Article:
The International Olympic Committee (IOC), the International Paralympic Committee (IPC) and the Organising Committee of the Olympic and Paralympic Games Tokyo 2020 (Tokyo 2020) have begun publishing the third and final editions of the Tokyo 2020 Playbooks on 15 June (Tuesday).
These comprehensive guidelines, which are a key part of the overall countermeasures being put in place for the Games, provide extensive details for each key stakeholder group to help them complete their preparations for travelling to and arriving in Japan, their time at the Games, and their departure from Tokyo.
The Playbooks are the basis of the game plan to ensure that all Olympic and Paralympic Games participants and the people of Japan stay safe and healthy this summer. They have been developed jointly by Tokyo 2020, the IOC and the IPC in close collaboration with the Government of Japan and the Tokyo Metropolitan Government. They are based on the extensive work of the All Partners Task Force and collaboration with scientific experts and organisations from across the world. They also build upon the experience of International Federations and other sports organisers, which have delivered more than 430 major sports events since September 2020 with the participation of over 54,000 athletes. All these events were held safely for both the participants and the local population. Amongst them were six international events held in Japan in May this year.
Speaking after the launch of the Athletes and Officials Playbook, IOC Olympic Games Executive Director Christophe Dubi, said: “The Playbooks are the result of over a year’s close collaboration with leading scientific experts and institutions, sports organisations and our partners in Japan. We have also engaged with experts, who have subsequently commented on previous versions of the Playbooks. Now everyone knows the rules. It is crucial that the measures outlined in the Playbooks are respected in order to make the Games safe and secure for all Games participants, and the people of Japan.”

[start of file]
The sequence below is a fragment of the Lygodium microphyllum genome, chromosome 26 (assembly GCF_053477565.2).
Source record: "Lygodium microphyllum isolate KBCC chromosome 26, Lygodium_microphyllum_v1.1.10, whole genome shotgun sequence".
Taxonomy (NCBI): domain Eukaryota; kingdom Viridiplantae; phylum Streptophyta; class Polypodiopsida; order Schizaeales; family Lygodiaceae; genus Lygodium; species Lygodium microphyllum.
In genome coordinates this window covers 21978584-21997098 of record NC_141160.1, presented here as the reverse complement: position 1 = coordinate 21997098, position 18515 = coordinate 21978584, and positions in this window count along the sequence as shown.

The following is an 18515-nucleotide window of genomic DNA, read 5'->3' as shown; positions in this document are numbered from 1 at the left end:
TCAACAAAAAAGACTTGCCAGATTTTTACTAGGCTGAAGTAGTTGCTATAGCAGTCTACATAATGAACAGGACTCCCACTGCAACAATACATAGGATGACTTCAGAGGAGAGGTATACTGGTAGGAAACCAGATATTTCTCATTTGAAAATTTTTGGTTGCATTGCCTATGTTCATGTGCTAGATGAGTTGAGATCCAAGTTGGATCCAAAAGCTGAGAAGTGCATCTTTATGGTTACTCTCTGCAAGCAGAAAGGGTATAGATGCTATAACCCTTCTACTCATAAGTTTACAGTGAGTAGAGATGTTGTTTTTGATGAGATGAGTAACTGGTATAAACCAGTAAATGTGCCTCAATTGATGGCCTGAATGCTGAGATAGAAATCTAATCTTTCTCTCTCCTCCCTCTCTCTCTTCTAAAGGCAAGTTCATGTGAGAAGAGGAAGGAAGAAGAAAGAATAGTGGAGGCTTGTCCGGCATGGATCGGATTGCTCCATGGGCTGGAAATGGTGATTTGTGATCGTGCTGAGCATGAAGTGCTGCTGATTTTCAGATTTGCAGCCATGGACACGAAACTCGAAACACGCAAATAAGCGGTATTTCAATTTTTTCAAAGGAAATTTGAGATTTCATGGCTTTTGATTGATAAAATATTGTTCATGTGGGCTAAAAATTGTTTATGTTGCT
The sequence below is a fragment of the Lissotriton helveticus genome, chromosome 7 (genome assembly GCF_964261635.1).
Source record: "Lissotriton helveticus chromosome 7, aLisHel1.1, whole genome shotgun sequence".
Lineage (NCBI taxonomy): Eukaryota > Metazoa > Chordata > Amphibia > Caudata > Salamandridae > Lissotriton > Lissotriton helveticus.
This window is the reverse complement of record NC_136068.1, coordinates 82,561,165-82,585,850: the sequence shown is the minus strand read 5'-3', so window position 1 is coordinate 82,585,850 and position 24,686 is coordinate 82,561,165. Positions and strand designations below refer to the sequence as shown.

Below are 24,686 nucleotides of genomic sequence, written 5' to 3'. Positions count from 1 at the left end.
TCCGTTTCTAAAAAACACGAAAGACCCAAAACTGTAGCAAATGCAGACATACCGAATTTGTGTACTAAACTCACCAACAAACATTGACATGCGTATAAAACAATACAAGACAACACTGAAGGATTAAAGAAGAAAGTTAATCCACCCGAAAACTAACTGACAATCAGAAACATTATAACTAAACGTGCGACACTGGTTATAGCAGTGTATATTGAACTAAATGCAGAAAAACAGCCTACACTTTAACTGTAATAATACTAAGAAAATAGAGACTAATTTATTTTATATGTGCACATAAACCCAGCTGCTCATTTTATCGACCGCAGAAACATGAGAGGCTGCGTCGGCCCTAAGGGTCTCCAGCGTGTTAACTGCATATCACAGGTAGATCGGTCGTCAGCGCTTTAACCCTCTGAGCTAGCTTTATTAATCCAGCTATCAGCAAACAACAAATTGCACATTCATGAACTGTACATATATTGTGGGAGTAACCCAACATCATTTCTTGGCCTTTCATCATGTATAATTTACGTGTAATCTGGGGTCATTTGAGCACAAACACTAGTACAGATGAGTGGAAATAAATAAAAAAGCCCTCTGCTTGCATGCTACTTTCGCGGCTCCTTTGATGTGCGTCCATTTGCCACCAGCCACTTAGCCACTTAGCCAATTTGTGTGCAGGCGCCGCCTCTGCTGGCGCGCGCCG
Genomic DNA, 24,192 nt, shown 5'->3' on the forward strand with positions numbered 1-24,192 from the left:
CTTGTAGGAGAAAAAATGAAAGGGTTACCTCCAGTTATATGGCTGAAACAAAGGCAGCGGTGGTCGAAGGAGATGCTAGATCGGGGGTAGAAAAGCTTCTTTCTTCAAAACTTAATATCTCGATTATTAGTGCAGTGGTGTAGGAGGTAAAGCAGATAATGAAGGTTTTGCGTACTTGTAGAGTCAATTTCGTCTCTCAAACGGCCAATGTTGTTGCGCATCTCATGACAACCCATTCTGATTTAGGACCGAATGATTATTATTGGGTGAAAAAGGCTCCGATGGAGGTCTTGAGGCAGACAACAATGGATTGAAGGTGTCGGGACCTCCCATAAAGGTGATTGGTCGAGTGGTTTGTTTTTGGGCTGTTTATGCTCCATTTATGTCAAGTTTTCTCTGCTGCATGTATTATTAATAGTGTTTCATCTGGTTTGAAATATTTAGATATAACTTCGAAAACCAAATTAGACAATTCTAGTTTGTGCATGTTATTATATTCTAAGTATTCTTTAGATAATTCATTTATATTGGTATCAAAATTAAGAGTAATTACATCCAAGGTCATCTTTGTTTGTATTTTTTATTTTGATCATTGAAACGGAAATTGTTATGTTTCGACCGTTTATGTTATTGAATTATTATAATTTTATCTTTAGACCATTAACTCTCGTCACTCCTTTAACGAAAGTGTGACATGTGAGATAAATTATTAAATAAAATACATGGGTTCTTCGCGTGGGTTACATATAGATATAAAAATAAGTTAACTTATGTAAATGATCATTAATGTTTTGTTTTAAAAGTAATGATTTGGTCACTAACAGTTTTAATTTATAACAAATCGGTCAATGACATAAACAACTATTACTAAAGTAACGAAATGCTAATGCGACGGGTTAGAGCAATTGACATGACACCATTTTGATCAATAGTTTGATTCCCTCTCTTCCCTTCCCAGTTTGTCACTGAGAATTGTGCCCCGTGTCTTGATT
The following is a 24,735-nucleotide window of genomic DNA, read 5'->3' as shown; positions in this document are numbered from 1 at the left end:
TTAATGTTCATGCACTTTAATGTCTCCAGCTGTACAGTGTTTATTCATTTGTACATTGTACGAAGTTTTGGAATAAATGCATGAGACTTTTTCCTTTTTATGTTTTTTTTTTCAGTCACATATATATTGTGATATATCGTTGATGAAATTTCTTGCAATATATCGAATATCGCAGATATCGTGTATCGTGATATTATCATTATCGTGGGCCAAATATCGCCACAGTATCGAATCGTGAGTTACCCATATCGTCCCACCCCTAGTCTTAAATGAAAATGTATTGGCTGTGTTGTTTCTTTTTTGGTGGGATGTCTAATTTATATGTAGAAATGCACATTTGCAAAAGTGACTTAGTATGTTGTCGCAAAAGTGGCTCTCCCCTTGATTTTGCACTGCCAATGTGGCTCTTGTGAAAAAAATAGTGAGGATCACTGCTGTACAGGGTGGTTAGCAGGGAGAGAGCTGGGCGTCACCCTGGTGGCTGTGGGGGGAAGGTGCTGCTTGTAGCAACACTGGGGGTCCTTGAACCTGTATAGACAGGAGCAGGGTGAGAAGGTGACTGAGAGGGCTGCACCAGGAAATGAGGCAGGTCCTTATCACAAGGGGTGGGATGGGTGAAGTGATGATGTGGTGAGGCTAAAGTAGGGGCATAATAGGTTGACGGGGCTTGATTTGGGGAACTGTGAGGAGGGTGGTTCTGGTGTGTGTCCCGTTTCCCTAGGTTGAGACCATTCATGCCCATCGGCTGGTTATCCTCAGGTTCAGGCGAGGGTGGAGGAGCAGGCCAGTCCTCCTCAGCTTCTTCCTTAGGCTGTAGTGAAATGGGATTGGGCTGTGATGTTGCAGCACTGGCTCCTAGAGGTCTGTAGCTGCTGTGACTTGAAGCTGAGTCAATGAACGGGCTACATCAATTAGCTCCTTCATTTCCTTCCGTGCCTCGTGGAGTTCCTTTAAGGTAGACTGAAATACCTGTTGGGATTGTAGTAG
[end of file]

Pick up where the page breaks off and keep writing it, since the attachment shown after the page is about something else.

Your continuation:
Colleen Wrenn, the IPC’s Chief Paralympic Games Delivery Officer, said:
“After 15 months of detailed planning, involving a colossal team effort like no other seen in world sport, we are in a position to publish the third versions of the Playbooks for the Olympic and Paralympic Games Tokyo 2020. Since the postponement of the Games, thousands of hours of work, involving the world’s best minds from sport and health, have evaluated every single aspect of the Games and developed appropriate countermeasures to ensure they can take place safely, protecting all stakeholders and the Japanese people. With the Playbooks now ready, we will continue to work with our stakeholders so they fully understand the role and responsibilities they have for safe Games.”
Hidemasa Nakamura, Tokyo 2020 Main Operations Centre Chief, said:
“The top priority of the Tokyo 2020 Games is safety, and the Playbooks are key to that objective. We have left no stone unturned in the preparation of this third edition, consulting extensively with experts in medicine, health and sport to formulate detailed and comprehensive safety measures in every aspect of the Games. From the outset, the development process has been collaborative and transparent, allowing us to refine all measures to the fullest extent.
“Everyone taking part in the Games wants to see that they are a success, and we know that all participants coming to Japan will arrive with a commitment to upholding the measures in the Playbooks and helping to ensure the safety of both their fellow participants and the people of Japan. I am confident that with everyone’s cooperation these Playbooks will have laid the foundation for safe and secure Games.”
While the Playbooks do not require vaccination for the Games participants, it is a strong additional protection for everyone that over 80 per cent of residents at the Olympic and Paralympic Village, and a high percentage of other Games participants coming to Japan, are expected to be vaccinated. This will include between 70 and 80 per cent of broadcasters and accredited press that will be vaccinated, according to the latest feedback received by the IOC.